Here heat is transferred by both convection and thermal radiation.

The third test was carried out using an insulated electric water kettle, as shown here:
Here it took 3 minutes and 25 seconds to bring one liter of water to a boil.
In this way I was able to compare the two previous results
with what could be considered to be the fastest way to boil water in a kitchen setting.

I wonder if you have found any technical design literature for this added radiative mesh? (Materials, wire diameters and spacing, etc?)

I have no theoretical understanding with regard to what is happening with the wire mesh dome.
I tried flat wire mesh, and this did not work at all.
The wire mesh has to be in the form of a dome to accommodate the small diffusion tail that you see here:

I tried wire meshes of various apertures.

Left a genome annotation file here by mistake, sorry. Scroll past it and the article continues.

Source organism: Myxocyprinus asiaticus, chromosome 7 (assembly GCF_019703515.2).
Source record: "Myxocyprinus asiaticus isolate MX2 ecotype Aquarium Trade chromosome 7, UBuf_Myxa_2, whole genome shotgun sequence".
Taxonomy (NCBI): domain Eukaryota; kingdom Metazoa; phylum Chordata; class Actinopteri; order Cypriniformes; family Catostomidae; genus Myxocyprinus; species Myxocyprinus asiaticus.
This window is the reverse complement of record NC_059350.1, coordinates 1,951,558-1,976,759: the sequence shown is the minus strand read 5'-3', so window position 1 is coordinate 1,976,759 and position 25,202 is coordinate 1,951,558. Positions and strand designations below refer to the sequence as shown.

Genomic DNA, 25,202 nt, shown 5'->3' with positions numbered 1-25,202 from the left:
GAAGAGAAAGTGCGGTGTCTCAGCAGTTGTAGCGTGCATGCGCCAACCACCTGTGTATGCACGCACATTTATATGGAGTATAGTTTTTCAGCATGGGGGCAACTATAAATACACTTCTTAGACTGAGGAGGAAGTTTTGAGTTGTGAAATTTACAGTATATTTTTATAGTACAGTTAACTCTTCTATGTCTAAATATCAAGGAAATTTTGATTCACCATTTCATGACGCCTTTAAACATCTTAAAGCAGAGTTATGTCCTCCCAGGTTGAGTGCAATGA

If the aperture of the wire mesh is too big, the flames are not contained properly under the dome.
If the burning of gases takes place above the dome, the dome does not turn red hot.
This week I will experiment with much finer wires and apertures.

Also, if I turn down the primary air to a point where much less gas is produced,
combustion no longer takes place at the burner holes but within the apex of the dome.
Here a most unusual but stable cloud of burning gases is formed.

Flip Anderson, Haiti Rocket Stove
Aprovecho StoveTec
Mayon Turbo Rice Husk Stove
BioLite Camp Stove
BioLite Camp Stove in Christa Roth's Demonstration House

(Thanks to Ben Sloan!) the presentations are posted on the ETHOS website: http://www.vrac.iastate.edu/ethos/proceedings2013.html

Save the Date!: ETHOS 2014, it will be at Northwest University in Kirkland, Washington on January 24 - 26, 2014.

Dear Friends

This is very useful.

Save it!

y = 4-08x2 - 0.0036x + 99.996

X = your altitude in meters.
Y = the local boiling point (at standard air pressure)

If you know your altitude, it will give you the ‘standard’ boiling temperature.